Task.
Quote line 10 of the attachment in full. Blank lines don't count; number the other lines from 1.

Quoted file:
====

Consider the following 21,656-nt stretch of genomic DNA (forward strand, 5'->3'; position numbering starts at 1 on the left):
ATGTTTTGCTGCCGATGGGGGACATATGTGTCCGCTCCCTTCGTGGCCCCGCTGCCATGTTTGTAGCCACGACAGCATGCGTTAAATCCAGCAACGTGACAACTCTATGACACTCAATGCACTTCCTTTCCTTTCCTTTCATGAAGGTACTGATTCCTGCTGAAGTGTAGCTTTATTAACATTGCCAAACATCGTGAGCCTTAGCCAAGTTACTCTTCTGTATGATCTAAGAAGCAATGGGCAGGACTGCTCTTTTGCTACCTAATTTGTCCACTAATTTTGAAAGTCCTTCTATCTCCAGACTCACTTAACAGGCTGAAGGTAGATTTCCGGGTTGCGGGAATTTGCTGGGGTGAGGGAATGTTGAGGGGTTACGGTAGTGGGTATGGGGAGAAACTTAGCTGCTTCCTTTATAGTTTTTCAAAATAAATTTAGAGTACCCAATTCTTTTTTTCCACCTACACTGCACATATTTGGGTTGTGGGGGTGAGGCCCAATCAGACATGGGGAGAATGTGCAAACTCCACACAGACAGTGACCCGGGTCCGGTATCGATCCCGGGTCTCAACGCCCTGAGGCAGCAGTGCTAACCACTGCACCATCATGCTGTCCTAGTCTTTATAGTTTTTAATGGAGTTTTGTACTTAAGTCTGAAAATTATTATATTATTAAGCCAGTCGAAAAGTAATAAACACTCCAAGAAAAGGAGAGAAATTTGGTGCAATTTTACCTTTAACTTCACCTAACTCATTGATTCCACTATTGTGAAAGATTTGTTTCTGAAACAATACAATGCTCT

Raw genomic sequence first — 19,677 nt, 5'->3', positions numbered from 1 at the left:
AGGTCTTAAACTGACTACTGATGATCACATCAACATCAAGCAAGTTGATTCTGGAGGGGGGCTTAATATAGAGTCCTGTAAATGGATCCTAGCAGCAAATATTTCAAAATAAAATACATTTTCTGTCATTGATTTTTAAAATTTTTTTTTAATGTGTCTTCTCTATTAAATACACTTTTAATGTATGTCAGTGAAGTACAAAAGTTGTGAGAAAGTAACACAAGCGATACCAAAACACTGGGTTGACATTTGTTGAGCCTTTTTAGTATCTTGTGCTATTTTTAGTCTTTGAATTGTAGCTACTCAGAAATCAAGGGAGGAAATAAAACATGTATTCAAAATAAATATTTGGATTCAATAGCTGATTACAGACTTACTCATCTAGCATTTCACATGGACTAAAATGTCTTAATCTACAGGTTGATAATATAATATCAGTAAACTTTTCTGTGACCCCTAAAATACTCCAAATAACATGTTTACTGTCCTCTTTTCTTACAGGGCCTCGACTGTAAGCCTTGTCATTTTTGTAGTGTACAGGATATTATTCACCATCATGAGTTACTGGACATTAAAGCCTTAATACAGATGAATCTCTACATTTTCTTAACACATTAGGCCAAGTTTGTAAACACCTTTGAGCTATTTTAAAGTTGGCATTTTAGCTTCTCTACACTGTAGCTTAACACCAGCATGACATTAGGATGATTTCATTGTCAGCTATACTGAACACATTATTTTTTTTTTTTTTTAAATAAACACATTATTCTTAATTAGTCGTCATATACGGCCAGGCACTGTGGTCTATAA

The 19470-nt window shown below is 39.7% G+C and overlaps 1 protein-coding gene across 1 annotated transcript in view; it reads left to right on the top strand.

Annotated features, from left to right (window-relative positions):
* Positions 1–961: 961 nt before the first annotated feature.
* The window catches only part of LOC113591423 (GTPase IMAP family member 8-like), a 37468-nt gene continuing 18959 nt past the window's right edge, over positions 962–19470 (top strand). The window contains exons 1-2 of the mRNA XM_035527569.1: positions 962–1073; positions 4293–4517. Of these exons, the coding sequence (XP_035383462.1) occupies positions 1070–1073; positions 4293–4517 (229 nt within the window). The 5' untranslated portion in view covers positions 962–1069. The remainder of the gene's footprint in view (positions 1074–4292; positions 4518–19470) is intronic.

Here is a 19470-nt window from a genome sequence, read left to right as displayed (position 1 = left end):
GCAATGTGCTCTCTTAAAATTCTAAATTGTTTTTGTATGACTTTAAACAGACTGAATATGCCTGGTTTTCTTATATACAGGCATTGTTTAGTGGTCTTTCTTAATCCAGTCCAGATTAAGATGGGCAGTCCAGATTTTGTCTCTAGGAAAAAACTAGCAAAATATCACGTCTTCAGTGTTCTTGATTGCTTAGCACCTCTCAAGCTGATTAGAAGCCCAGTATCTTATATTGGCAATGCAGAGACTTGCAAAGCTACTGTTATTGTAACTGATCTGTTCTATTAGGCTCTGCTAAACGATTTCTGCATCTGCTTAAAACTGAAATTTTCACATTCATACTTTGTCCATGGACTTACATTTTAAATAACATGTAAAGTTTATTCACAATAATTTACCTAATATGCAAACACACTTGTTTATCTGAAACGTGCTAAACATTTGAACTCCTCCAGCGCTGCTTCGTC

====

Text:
GCAATGTGCTCTCTTAAAATTCTAAATTGTTTTTGTATGACTTTAAACAGACTGAATATGCCTGGTTTTCTTATATACAGGCATTGTTTAGTGGTCTTTCTTAATCCAGTCCAGATTAAGATGGGCAGTCCAGATTTTGTCTCTAGGAAAAAACTAGCAAAATATCACGTCTTCAGTGTTCTTGATTGCTTAGCACCTCTCAAGCTGATTAGAAGCCCAGTATCTTATATTGGCAATGCAGAGACTTGCAAAGCTACTGTTATTGTAACTGATCTGTTCTATTAGGCTCTGCTAAACGATTTCTGCATCTGCTTAAAACTGAAATTTTCACATTCATACTTTGTCCATGGACTTACATTTTAAATAACATGTAAAGTTTATTCACAATAATTTACCTAATATGCAAACACACTTGTTTATCTGAAACGTGCTAAACATTTGAACTCCTCCAGCGCTGCTTCGTC